6. Diesel engine combustion of sunflower oil fuels

    SciTech Connect

    Zubik, J.; Sorenson, S.C.; Goering, C.E.

    1984-09-01

    The performance, combustion, and exhaust emissions of diesel fuel, a blend of 25% sunflower oil in diesel fuel, and sunflower oil methyl ester have been compared. All fuels performed satisfactorily in a direct injection diesel engine, with the fuels derived from sunflower oil giving somewhat higher cylinder pressures and rates of pressure rise due to a higher percentage of 'premixed' burning than the diesel fuel. General performance and emissions characteristics of the two fuels were comparable, with the oil based fuels giving lower smoke readings. 15 references.

  7. Superheated fuel injection for combustion of liquid-solid slurries

    DOEpatents

    Robben, F.A.

    1984-10-19

    A method and device are claimed for obtaining, upon injection, flash evaporation of a liquid in a slurry fuel to aid in ignition and combustion. The device is particularly beneficial for use of coal-water slurry fuels in internal combustion engines such as diesel engines and gas turbines, and in external combustion devices such as boilers and furnaces. The slurry fuel is heated under pressure to near critical temperature in an injector accumulator, where the pressure is sufficiently high to prevent boiling. After injection into a combustion chamber, the water temperature will be well above boiling point at a reduced pressure in the combustion chamber, and flash boiling will preferentially take place at solid-liquid surfaces, resulting in the shattering of water droplets and the subsequent separation of the water from coal particles. This prevents the agglomeration of the coal particles during the subsequent ignition and combustion process, and reduces the energy required to evaporate the water and to heat the coal particles to ignition temperature. The overall effect will be to accelerate the ignition and combustion rates, and to reduce the size of the ash particles formed from the coal. 2 figs., 2 tabs.

  8. Superheated fuel injection for combustion of liquid-solid slurries

    DOEpatents

    Robben, Franklin A.

    1985-01-01

    A method and device for obtaining, upon injection, flash evaporation of a liquid in a slurry fuel to aid in ignition and combustion. The device is particularly beneficial for use of coal-water slurry fuels in internal combustion engines such as diesel engines and gas turbines, and in external combustion devices such as boilers and furnaces. The slurry fuel is heated under pressure to near critical temperature in an injector accumulator, where the pressure is sufficiently high to prevent boiling. After injection into a combustion chamber, the water temperature will be well above boiling point at a reduced pressure in the combustion chamber, and flash boiling will preferentially take place at solid-liquid surfaces, resulting in the shattering of water droplets and the subsequent separation of the water from coal particles. This prevents the agglomeration of the coal particles during the subsequent ignition and combustion process, and reduces the energy required to evaporate the water and to heat the coal particles to ignition temperature. The overall effect will be to accelerate the ignition and combustion rates, and to reduce the size of the ash particles formed from the coal.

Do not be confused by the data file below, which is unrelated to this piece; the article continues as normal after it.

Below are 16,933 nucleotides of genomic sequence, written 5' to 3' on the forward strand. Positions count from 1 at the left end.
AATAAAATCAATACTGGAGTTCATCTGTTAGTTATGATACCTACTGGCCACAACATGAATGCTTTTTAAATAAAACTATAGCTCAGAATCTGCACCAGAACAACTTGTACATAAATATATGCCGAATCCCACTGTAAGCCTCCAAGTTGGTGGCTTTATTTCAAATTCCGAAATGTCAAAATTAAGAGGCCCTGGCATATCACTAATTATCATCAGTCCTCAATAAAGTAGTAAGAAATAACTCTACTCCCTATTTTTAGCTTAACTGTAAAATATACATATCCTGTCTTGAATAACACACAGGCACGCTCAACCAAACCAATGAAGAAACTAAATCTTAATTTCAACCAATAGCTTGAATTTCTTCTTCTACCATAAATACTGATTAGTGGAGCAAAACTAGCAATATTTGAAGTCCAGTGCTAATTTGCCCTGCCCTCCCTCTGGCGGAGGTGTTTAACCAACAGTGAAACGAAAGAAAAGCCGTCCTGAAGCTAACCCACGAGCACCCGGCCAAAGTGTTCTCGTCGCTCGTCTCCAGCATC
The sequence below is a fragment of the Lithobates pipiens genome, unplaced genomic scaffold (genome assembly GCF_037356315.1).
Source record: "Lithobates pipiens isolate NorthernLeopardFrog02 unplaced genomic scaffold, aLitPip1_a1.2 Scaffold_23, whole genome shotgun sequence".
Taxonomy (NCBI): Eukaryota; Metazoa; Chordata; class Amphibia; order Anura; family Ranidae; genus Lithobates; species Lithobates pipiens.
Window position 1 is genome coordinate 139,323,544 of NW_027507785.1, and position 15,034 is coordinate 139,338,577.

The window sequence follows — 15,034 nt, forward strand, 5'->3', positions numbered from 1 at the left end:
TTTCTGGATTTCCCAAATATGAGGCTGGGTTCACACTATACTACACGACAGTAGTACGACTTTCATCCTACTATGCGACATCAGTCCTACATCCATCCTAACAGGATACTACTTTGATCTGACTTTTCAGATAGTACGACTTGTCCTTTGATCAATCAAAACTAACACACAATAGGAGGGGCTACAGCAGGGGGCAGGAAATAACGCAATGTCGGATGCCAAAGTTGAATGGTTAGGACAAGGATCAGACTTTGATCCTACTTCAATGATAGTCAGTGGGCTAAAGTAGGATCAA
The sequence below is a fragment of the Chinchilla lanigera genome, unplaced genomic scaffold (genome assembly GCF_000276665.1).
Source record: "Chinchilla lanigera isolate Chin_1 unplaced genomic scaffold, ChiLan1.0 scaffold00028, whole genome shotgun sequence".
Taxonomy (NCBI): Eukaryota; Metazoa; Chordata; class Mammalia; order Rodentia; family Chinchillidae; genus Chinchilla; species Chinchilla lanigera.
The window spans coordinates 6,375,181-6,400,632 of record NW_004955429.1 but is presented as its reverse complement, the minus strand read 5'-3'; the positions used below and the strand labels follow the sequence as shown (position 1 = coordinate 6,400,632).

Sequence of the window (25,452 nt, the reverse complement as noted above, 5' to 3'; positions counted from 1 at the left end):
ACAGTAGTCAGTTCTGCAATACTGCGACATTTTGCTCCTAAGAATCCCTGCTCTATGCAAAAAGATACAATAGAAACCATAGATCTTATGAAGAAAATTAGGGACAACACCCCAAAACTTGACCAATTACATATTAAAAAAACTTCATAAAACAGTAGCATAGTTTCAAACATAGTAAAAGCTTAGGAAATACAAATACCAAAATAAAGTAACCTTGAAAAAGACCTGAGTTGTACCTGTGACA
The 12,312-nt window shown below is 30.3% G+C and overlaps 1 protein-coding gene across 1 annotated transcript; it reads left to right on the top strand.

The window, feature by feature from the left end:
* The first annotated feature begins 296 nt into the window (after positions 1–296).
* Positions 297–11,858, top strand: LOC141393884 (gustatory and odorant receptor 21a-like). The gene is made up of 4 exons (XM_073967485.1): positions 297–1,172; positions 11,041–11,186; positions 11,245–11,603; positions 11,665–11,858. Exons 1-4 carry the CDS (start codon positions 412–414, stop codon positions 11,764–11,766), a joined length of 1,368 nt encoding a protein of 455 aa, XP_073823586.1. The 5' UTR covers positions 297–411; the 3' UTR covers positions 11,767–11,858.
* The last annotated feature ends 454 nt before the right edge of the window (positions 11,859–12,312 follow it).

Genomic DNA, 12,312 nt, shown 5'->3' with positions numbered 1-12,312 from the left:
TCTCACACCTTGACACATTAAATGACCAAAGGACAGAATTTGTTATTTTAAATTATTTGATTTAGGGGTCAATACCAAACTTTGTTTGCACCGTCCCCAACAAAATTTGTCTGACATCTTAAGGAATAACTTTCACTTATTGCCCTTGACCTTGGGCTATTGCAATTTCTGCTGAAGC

9. Enhanced efficiency of internal combustion engines by employing spinning gas.

    PubMed

    Geyko, V I; Fisch, N J

    2014-08-01

    The efficiency of the internal combustion engine might be enhanced by employing spinning gas. A gas spinning at near sonic velocities has an effectively higher heat capacity, which allows practical fuel cycles, which are far from the Carnot efficiency, to approach more closely the Carnot efficiency. A remarkable gain in fuel efficiency is shown to be theoretically possible for the Otto and Diesel cycles. The use of a flywheel, in principle, could produce even greater increases in efficiency. PMID:25215720

  10. Enhanced Efficiency of Internal Combustion Engines By Employing Spinning Gas

    SciTech Connect

    Geyko, Vasily; Fisch, Nathaniel

    2014-02-27

    The efficiency of the internal combustion engine might be enhanced by employing spinning gas. A gas spinning at near sonic velocities has an effectively higher heat capacity, which allows practical fuel cycles, which are far from the Carnot efficiency, to approach more closely the Carnot efficiency. A gain in fuel efficiency of several percent is shown to be theoretically possible for the Otto and Diesel cycles. The use of a flywheel, in principle, could produce even greater increases in the efficiency.

  11. Enhanced efficiency of internal combustion engines by employing spinning gas

    NASA Astrophysics Data System (ADS)

    Geyko, V. I.; Fisch, N. J.

    2014-08-01